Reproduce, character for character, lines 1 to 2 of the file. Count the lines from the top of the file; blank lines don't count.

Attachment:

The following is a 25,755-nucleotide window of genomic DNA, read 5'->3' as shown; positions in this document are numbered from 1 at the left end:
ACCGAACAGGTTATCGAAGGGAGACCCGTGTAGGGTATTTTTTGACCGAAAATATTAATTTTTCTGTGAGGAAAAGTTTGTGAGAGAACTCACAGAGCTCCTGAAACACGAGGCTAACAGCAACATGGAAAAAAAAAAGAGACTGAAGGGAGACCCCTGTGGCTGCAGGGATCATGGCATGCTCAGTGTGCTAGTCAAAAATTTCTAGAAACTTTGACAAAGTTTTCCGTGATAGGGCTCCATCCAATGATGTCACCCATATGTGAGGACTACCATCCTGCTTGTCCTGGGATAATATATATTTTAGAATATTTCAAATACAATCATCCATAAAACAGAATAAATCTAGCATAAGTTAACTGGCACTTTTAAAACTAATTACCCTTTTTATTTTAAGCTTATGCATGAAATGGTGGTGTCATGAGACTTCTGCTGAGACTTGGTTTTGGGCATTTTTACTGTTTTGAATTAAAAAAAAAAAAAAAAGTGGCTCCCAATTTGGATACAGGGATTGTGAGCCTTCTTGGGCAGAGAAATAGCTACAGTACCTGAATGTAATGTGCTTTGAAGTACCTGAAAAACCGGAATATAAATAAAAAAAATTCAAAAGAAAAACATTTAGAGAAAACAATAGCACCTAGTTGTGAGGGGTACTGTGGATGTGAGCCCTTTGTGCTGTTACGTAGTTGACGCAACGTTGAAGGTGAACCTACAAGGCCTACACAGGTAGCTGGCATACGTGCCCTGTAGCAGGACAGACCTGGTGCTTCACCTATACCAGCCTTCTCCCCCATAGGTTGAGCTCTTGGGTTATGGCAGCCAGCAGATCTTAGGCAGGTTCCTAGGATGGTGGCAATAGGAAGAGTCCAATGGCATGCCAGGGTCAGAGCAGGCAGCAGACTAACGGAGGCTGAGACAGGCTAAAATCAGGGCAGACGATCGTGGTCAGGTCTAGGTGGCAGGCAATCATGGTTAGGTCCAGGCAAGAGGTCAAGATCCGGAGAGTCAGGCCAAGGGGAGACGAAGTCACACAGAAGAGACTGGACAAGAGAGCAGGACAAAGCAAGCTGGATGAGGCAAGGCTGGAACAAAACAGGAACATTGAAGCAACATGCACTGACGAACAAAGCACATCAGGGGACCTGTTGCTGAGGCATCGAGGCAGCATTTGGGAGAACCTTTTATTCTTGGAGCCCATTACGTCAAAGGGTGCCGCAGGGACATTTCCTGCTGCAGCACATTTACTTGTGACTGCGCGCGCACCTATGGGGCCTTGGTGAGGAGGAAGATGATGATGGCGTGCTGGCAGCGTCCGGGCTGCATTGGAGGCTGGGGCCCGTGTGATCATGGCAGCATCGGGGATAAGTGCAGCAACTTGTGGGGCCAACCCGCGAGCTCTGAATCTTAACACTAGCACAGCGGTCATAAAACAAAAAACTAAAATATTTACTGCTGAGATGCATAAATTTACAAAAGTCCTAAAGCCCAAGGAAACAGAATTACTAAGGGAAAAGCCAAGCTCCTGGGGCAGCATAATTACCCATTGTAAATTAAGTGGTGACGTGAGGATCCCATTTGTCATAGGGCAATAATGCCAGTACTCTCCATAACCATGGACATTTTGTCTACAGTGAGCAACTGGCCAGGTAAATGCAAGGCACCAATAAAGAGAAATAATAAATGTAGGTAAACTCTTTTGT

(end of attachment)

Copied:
The following is a 25,755-nucleotide window of genomic DNA, read 5'->3' as shown; positions in this document are numbered from 1 at the left end:
ACCGAACAGGTTATCGAAGGGAGACCCGTGTAGGGTATTTTTTGACCGAAAATATTAATTTTTCTGTGAGGAAAAGTTTGTGAGAGAACTCACAGAGCTCCTGAAACACGAGGCTAACAGCAACATGGAAAAAAAAAAGAGACTGAAGGGAGACCCCTGTGGCTGCAGGGATCATGGCATGCTCAGTGTGCTAGTCAAAAATTTCTAGAAACTTTGACAAAGTTTTCCGTGATAGGGCTCCATCCAATGATGTCACCCATATGTGAGGACTACCATCCTGCTTGTCCTGGGATAATATATATTTTAGAATATTTCAAATACAATCATCCATAAAACAGAATAAATCTAGCATAAGTTAACTGGCACTTTTAAAACTAATTACCCTTTTTATTTTAAGCTTATGCATGAAATGGTGGTGTCATGAGACTTCTGCTGAGACTTGGTTTTGGGCATTTTTACTGTTTTGAATTAAAAAAAAAAAAAAAAGTGGCTCCCAATTTGGATACAGGGATTGTGAGCCTTCTTGGGCAGAGAAATAGCTACAGTACCTGAATGTAATGTGCTTTGAAGTACCTGAAAAACCGGAATATAAATAAAAAAAATTCAAAAGAAAAACATTTAGAGAAAACAATAGCACCTAGTTGTGAGGGGTACTGTGGATGTGAGCCCTTTGTGCTGTTACGTAGTTGACGCAACGTTGAAGGTGAACCTACAAGGCCTACACAGGTAGCTGGCATACGTGCCCTGTAGCAGGACAGACCTGGTGCTTCACCTATACCAGCCTTCTCCCCCATAGGTTGAGCTCTTGGGTTATGGCAGCCAGCAGATCTTAGGCAGGTTCCTAGGATGGTGGCAATAGGAAGAGTCCAATGGCATGCCAGGGTCAGAGCAGGCAGCAGACTAACGGAGGCTGAGACAGGCTAAAATCAGGGCAGACGATCGTGGTCAGGTCTAGGTGGCAGGCAATCATGGTTAGGTCCAGGCAAGAGGTCAAGATCCGGAGAGTCAGGCCAAGGGGAGACGAAGTCACACAGAAGAGACTGGACAAGAGAGCAGGACAAAGCAAGCTGGATGAGGCAAGGCTGGAACAAAACAGGAACATTGAAGCAACATGCACTGACGAACAAAGCACATCAGGGGACCTGTTGCTGAGGCATCGAGGCAGCATTTGGGAGAACCTTTTATTCTTGGAGCCCATTACGTCAAAGGGTGCCGCAGGGACATTTCCTGCTGCAGCACATTTACTTGTGACTGCGCGCGCACCTATGGGGCCTTGGTGAGGAGGAAGATGATGATGGCGTGCTGGCAGCGTCCGGGCTGCATTGGAGGCTGGGGCCCGTGTGATCATGGCAGCATCGGGGATAAGTGCAGCAACTTGTGGGGCCAACCCGCGAGCTCTGAATCTTAACACTAGCACAGCGGTCATAAAACAAAAAACTAAAATATTTACTGCTGAGATGCATAAATTTACAAAAGTCCTAAAGCCCAAGGAAACAGAATTACTAAGGGAAAAGCCAAGCTCCTGGGGCAGCATAATTACCCATTGTAAATTAAGTGGTGACGTGAGGATCCCATTTGTCATAGGGCAATAATGCCAGTACTCTCCATAACCATGGACATTTTGTCTACAGTGAGCAACTGGCCAGGTAAATGCAAGGCACCAATAAAGAGAAATAATAAATGTAGGTAAACTCTTTTGT